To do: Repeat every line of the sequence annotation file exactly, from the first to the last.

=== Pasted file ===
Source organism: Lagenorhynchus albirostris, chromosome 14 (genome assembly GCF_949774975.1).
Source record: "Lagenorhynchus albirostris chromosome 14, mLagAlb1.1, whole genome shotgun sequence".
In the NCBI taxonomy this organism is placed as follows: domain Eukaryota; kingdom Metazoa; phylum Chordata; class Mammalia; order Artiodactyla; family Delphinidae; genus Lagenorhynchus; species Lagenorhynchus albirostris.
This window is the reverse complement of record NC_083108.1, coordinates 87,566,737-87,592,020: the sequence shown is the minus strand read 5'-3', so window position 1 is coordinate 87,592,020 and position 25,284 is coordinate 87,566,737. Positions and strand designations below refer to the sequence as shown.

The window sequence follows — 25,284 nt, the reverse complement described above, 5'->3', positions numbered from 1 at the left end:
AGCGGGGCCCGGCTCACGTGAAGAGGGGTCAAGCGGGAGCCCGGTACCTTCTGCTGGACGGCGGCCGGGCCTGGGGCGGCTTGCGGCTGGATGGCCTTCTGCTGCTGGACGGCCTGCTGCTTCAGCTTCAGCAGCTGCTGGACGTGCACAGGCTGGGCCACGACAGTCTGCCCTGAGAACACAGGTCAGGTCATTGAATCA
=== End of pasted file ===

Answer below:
Source organism: Lagenorhynchus albirostris, chromosome 14 (genome assembly GCF_949774975.1).
Source record: "Lagenorhynchus albirostris chromosome 14, mLagAlb1.1, whole genome shotgun sequence".
In the NCBI taxonomy this organism is placed as follows: domain Eukaryota; kingdom Metazoa; phylum Chordata; class Mammalia; order Artiodactyla; family Delphinidae; genus Lagenorhynchus; species Lagenorhynchus albirostris.
This window is the reverse complement of record NC_083108.1, coordinates 87,566,737-87,592,020: the sequence shown is the minus strand read 5'-3', so window position 1 is coordinate 87,592,020 and position 25,284 is coordinate 87,566,737. Positions and strand designations below refer to the sequence as shown.

The window sequence follows — 25,284 nt, the reverse complement described above, 5'->3', positions numbered from 1 at the left end:
AGCGGGGCCCGGCTCACGTGAAGAGGGGTCAAGCGGGAGCCCGGTACCTTCTGCTGGACGGCGGCCGGGCCTGGGGCGGCTTGCGGCTGGATGGCCTTCTGCTGCTGGACGGCCTGCTGCTTCAGCTTCAGCAGCTGCTGGACGTGCACAGGCTGGGCCACGACAGTCTGCCCTGAGAACACAGGTCAGGTCATTGAATCA